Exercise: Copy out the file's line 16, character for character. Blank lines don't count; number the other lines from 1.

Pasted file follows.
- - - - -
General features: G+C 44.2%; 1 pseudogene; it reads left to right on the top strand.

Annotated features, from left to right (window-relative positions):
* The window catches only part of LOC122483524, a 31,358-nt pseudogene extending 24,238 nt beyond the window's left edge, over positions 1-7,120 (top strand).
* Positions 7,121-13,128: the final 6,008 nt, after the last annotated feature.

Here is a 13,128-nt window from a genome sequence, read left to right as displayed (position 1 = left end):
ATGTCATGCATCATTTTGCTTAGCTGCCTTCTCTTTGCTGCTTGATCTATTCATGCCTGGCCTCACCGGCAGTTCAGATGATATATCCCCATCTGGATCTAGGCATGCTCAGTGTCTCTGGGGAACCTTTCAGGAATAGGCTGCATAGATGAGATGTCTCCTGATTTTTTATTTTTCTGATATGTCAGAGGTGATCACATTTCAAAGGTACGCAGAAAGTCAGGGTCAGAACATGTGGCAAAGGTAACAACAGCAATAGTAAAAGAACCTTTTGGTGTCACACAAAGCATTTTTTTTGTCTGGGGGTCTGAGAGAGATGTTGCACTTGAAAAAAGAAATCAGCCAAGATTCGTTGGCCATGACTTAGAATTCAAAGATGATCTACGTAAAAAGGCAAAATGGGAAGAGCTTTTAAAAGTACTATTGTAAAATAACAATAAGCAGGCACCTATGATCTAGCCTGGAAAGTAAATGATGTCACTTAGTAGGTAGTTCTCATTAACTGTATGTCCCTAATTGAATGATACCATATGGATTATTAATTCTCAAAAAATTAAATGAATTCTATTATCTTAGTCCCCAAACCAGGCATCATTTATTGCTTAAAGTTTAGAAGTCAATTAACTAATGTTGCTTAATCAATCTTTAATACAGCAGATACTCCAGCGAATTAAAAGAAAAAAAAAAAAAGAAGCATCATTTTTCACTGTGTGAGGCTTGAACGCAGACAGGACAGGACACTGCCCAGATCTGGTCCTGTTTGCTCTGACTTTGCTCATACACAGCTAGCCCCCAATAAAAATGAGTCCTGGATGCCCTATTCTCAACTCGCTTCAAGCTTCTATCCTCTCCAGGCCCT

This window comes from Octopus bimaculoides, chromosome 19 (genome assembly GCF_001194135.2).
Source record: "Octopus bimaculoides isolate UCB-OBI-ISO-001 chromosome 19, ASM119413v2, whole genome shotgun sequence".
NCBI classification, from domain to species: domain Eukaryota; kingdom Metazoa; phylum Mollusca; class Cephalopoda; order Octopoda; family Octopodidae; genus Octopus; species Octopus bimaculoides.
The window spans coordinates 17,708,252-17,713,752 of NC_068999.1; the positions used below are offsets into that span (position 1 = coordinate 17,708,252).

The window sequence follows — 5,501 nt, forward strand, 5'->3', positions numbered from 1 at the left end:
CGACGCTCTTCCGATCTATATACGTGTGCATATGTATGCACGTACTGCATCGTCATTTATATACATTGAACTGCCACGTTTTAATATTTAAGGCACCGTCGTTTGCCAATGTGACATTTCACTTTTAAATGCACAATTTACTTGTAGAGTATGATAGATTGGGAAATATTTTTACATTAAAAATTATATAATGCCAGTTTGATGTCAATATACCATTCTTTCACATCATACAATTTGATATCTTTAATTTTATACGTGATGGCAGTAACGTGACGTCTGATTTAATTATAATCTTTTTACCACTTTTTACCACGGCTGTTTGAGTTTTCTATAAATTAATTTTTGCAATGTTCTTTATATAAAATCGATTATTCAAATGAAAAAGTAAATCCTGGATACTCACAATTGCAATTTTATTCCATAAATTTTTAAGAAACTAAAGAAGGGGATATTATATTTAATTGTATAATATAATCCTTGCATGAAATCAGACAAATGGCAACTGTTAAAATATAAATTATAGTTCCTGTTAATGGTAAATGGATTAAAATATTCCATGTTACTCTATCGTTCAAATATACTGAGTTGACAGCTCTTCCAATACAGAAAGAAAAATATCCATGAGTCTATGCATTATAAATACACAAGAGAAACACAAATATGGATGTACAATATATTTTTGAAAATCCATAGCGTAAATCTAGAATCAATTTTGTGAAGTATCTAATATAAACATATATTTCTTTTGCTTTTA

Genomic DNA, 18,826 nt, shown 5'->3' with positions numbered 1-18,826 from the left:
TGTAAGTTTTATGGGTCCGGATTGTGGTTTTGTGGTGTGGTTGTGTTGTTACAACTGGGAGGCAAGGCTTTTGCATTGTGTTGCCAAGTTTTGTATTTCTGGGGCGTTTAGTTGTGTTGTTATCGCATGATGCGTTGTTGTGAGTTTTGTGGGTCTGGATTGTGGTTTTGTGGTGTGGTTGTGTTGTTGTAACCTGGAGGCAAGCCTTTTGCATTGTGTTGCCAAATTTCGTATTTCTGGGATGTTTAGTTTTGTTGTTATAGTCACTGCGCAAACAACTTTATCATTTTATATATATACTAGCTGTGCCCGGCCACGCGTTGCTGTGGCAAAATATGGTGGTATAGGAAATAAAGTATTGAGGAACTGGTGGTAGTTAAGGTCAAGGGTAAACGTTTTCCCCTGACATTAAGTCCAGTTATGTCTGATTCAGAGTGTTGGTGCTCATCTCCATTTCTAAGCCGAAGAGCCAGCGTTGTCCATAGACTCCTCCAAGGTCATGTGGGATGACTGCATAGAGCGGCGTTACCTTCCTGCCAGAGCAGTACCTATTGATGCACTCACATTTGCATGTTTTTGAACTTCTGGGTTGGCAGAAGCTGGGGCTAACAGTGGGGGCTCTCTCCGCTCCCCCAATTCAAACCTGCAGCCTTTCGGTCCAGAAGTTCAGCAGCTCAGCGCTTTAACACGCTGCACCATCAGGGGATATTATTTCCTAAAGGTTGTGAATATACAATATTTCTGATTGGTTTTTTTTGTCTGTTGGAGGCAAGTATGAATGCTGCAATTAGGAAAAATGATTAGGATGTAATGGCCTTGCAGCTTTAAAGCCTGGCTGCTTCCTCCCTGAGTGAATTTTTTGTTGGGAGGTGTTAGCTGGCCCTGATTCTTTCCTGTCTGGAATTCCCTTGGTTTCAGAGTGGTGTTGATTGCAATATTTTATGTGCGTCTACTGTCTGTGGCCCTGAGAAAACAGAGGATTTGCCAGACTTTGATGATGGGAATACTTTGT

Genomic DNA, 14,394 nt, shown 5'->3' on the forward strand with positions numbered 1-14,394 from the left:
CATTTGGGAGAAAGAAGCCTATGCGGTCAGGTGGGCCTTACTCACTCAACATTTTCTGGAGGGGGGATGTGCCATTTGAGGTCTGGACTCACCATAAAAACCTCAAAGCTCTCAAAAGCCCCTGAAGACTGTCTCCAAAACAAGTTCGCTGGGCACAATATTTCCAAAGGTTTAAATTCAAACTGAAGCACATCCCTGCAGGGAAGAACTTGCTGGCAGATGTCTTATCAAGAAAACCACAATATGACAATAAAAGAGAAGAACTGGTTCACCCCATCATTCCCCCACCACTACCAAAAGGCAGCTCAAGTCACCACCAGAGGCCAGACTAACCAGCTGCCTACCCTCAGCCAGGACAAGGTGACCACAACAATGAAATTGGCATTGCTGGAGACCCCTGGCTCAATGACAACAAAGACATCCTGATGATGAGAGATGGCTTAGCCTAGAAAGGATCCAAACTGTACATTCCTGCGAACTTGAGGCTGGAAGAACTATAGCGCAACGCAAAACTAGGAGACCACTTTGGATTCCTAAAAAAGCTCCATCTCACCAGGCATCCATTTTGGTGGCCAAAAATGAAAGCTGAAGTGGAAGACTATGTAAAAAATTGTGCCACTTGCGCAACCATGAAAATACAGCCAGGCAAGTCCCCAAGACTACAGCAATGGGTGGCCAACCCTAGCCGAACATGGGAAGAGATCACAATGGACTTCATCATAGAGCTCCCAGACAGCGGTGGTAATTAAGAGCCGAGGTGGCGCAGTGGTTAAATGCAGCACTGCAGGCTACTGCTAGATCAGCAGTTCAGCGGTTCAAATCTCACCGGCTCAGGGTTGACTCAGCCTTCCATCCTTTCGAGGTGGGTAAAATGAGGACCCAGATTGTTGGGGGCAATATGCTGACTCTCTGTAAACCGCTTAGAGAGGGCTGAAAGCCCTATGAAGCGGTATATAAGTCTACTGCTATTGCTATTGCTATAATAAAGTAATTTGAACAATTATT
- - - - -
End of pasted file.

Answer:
CATTTGGGAGAAAGAAGCCTATGCGGTCAGGTGGGCCTTACTCACTCAACATTTTCTGGAGGGGGGATGTGCCATTTGAGGTCTGGACTCACCATAAAAACCTCAAAGCTCTCAAAAGCCCCTGAAGACTGTCTCCAAAACAAGTTCGCTGGGCACAATATTTCCAAAGGTTTAAATTCAAACTGAAGCACATCCCTGCAGGGAAGAACTTGCTGGCAGATGTCTTATCAAGAAAACCACAATATGACAATAAAAGAGAAGAACTGGTTCACCCCATCATTCCCCCACCACTACCAAAAGGCAGCTCAAGTCACCACCAGAGGCCAGACTAACCAGCTGCCTACCCTCAGCCAGGACAAGGTGACCACAACAATGAAATTGGCATTGCTGGAGACCCCTGGCTCAATGACAACAAAGACATCCTGATGATGAGAGATGGCTTAGCCTAGAAAGGATCCAAACTGTACATTCCTGCGAACTTGAGGCTGGAAGAACTATAGCGCAACGCAAAACTAGGAGACCACTTTGGATTCCTAAAAAAGCTCCATCTCACCAGGCATCCATTTTGGTGGCCAAAAATGAAAGCTGAAGTGGAAGACTATGTAAAAAATTGTGCCACTTGCGCAACCATGAAAATACAGCCAGGCAAGTCCCCAAGACTACAGCAATGGGTGGCCAACCCTAGCCGAACATGGGAAGAGATCACAATGGACTTCATCATAGAGCTCCCAGACAGCGGTGGTAATTAAGAGCCGAGGTGGCGCAGTGGTTAAATGCAGCACTGCAGGCTACTGCTAGATCAGCAGTTCAGCGGTTCAAATCTCACCGGCTCAGGGTTGACTCAGCCTTCCATCCTTTCGAGGTGGGTAAAATGAGGACCCAGATTGTTGGGGGCAATATGCTGACTCTCTGTAAACCGCTTAGAGAGGGCTGAAAGCCCTATGAAGCGGTATATAAGTCTACTGCTATTGCTATTGCTATAATAAAGTAATTTGAACAATTATT